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The Lord's Day: Sabbath or Sunday
The earliest reference we have to the Lord's day, besides the vague comment made in the Book of Revelation (1:10), is in the letter to the Magnesians written by Ignatius of Antioch in A.D. 110:
Jesus' triumphal entry into Jerusalem
If those who have been brought up in the ancient order of things [i.e., converted Jews] have come to the possession of a new hope, no longer observing the Sabbath but living in observance of the Lord's day, on which also our life has sprung up again by him and his death …
The Lord's day is the day on which "our life has sprung up again by him." In other words, it is the day of Jesus' resurrection, the first day of the week.
The Letter of Barnabas, written not long afterward, explains further:
[God] says to them, "Your new moons and Sabbaths I cannot endure." You understand what he's saying. Your present Sabbaths are not acceptable to me, but the Sabbath I have made is. When I give rest to all things, I shall make a beginning of the eighth day; that is, a beginning of another world. Therefore we keep the eighth day with joyfulness, the day also on which Jesus rose from the dead. (ch. 15)
Barnabas goes on to say that 'keeping the day' means being pure in heart in all things rather than refraining from working, as the Jews do. Justin Martyr, writing around A.D. 150, concurs with Barnabas:
The new law requires you to keep perpetual Sabbath, and you [Jews], because you are idle for one day, suppose you are godly, not understanding why this command was given to you. (Dialogue with Trypho 12)
I have explained on another page that the early Church kept perpetual Sabbath. In other words, they sanctified each and every day by resting in Christ and living holy.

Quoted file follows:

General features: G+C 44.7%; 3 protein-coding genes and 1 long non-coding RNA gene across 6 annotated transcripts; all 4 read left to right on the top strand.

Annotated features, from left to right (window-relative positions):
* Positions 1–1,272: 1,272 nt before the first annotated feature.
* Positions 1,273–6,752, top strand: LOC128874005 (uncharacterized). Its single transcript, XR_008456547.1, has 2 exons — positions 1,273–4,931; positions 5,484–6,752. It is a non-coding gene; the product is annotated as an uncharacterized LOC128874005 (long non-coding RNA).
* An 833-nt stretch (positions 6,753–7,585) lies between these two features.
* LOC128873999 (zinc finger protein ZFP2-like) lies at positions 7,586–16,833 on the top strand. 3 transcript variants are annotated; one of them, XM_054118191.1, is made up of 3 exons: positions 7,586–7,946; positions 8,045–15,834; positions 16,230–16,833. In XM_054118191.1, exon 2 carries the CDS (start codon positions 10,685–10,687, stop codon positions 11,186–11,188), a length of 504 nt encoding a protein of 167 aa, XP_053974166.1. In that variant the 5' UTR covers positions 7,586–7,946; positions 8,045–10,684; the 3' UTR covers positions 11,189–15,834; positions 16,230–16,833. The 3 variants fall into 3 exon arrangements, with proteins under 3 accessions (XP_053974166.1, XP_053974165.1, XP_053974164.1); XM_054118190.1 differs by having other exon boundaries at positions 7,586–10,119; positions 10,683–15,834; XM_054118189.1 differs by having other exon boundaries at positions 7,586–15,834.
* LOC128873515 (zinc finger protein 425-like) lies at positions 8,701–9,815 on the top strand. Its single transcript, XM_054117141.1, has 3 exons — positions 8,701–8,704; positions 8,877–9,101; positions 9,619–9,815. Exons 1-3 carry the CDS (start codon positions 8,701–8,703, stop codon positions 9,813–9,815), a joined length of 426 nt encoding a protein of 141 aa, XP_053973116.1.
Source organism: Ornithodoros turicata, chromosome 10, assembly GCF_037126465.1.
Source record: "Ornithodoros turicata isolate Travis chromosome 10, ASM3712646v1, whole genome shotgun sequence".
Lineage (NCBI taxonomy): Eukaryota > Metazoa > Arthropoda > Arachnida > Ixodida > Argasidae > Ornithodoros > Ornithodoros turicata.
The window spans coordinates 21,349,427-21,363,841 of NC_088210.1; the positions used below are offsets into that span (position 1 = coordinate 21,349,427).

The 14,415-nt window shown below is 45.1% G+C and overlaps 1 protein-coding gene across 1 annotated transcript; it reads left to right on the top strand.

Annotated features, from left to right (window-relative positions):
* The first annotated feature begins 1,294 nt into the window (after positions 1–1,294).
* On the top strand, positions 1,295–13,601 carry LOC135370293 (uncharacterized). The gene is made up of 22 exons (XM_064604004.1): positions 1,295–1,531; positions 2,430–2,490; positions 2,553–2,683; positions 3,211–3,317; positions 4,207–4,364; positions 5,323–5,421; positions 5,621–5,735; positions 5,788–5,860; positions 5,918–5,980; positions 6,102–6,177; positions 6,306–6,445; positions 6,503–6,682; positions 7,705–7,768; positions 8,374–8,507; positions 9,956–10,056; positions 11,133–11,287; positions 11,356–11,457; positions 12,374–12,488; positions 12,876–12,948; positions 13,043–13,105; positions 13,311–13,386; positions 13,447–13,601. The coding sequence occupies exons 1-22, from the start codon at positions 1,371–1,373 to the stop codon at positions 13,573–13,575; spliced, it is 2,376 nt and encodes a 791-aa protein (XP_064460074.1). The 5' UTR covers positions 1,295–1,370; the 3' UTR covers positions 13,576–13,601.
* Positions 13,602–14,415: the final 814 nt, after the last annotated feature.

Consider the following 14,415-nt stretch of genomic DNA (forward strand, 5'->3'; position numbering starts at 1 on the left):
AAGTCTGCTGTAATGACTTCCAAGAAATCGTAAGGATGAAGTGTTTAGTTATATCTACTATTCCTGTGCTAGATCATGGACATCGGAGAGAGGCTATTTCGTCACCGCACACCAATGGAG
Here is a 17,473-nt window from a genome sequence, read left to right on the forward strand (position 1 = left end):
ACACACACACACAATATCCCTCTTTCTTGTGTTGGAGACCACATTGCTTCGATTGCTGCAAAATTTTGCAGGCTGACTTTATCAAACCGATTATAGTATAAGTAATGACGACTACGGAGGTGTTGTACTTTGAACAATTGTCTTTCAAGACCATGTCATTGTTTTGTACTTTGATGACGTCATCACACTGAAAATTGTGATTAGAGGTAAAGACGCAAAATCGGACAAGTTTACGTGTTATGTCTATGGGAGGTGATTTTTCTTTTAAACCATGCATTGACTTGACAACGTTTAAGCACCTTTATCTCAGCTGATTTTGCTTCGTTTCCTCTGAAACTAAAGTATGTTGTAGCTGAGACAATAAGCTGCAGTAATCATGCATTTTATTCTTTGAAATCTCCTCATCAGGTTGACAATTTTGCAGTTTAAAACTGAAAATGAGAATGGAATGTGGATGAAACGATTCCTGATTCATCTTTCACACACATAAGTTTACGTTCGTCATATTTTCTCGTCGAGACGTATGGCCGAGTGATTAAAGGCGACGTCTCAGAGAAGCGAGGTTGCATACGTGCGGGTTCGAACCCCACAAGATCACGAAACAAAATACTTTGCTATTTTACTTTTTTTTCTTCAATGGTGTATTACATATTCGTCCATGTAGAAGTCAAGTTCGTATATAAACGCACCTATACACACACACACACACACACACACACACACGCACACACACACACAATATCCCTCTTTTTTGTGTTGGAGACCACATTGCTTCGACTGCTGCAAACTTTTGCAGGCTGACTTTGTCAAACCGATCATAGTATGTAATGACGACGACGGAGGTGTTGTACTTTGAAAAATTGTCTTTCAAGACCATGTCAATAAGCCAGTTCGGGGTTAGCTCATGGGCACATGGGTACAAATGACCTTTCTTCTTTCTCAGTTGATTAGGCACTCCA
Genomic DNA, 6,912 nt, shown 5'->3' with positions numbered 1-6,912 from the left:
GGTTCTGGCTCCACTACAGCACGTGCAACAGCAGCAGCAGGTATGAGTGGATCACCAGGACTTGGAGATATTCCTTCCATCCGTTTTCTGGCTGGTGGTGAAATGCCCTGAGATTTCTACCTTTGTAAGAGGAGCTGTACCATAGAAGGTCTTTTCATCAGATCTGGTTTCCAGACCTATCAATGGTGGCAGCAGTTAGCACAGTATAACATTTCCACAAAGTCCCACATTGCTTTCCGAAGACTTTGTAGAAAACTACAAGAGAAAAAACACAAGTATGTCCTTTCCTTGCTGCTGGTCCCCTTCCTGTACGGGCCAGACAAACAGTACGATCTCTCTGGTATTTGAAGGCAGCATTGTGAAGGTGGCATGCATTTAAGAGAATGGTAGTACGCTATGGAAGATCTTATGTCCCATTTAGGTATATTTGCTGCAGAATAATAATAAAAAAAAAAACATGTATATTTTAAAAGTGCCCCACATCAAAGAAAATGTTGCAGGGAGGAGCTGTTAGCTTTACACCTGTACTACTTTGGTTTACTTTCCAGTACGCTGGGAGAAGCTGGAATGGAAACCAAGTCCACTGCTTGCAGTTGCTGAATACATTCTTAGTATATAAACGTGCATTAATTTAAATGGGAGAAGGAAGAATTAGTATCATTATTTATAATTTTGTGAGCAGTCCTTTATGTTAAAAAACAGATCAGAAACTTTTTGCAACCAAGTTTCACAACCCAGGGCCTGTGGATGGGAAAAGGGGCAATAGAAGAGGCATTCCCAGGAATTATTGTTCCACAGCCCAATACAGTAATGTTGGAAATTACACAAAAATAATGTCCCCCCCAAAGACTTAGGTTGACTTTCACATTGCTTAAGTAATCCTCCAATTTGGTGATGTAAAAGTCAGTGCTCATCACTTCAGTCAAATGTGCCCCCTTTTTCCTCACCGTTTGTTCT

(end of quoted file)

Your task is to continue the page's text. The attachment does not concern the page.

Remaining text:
So in what manner did they "keep" the eighth day, which is the equivalent of the first day?
Calvinist traditions, some simply passed on from Roman Catholic divines, have twisted our understanding of Scripture far away from what was "one for all delivered to the saints." Paul Pavao points out the ruptures in our current foundations and builds on "God's firm foundation" instead in Rebuilding the Foundations, free at Smashwords and 99¢ on Kindle.
Observing the Lord's Day
Ignatius has told us that we ought to "observe" the Lord's day, and Barnabas has told us that the early Christians "keep" that day. In what way did they do this?
The key is in Barnabas' comment that they kept the eighth day "with joyfulness."
The first day was the day upon which Christ rose. Therefore it was to be celebrated. Tertullian tells us that it was considered unlawful to fast or kneel on the Lord's Day. Clement adds that a person keeps the Lord's day when he "abandons an evil disposition."
When the Lord's day is not dragged into a controversy over the Sabbath, it is very simple to understand. It was the day upon which Christ rose, and the early church celebrated it by by not kneeling or fasting upon that day. It was also the day of their primary Christian meeting, as Justin Martyr points out:
And on the day called Sunday, all who live in cities or in the country gather together in one place, and the memoirs of the apostles or the writings of the prophets are read … [further description of the Sunday meeting is given here]. (First Apology 67)
For further discussion of the Sabbath, you can go to the Sabbath page.
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